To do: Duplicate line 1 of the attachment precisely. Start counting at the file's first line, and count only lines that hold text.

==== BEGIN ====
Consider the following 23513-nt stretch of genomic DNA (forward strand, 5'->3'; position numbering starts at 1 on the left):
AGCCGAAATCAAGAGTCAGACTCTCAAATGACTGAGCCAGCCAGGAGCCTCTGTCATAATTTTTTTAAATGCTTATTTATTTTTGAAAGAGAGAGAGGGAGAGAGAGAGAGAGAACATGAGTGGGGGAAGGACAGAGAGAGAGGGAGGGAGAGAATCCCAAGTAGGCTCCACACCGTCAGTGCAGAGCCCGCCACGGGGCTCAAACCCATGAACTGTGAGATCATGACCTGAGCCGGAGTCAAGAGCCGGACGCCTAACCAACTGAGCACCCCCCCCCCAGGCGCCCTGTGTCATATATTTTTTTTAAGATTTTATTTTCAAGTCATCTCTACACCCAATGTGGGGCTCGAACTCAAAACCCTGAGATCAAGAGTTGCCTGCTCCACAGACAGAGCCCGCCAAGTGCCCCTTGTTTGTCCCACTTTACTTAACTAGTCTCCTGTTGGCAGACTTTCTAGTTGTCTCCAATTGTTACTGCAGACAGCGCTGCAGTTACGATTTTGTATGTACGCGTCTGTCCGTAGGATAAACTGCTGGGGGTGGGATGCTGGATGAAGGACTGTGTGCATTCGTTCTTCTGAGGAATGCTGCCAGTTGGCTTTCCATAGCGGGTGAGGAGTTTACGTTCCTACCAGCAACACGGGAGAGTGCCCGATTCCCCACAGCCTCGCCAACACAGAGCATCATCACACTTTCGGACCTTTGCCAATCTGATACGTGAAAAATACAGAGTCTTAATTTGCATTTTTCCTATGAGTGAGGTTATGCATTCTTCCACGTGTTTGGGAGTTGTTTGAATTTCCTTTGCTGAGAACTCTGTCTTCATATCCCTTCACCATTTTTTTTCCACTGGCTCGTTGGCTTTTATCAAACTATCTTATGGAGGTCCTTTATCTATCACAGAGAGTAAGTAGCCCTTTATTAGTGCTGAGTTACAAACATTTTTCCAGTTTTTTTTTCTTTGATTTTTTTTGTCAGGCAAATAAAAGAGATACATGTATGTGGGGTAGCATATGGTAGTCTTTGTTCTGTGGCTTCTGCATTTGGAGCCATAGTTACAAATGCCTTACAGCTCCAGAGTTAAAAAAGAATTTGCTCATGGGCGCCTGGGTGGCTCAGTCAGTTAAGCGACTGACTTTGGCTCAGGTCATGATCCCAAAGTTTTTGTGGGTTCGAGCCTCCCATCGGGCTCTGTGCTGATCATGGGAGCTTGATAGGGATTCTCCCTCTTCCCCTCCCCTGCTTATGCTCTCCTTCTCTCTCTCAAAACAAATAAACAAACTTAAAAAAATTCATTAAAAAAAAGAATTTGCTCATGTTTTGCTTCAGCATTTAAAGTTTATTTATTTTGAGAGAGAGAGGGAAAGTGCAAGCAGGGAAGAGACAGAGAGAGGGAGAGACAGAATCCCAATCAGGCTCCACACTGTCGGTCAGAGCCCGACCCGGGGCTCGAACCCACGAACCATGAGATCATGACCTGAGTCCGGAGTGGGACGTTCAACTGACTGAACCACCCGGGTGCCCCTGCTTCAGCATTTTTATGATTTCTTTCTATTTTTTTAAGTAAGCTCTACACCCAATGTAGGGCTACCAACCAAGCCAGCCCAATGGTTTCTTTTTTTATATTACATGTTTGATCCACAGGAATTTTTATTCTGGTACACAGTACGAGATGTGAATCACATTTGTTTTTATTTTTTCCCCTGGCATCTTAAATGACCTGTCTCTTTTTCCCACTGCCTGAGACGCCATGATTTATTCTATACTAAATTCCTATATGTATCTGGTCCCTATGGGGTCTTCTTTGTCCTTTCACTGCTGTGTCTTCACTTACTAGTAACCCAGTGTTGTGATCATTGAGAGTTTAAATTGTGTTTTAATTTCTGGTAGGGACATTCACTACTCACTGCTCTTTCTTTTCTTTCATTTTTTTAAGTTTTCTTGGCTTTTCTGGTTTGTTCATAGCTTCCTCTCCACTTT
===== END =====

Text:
Consider the following 23513-nt stretch of genomic DNA (forward strand, 5'->3'; position numbering starts at 1 on the left):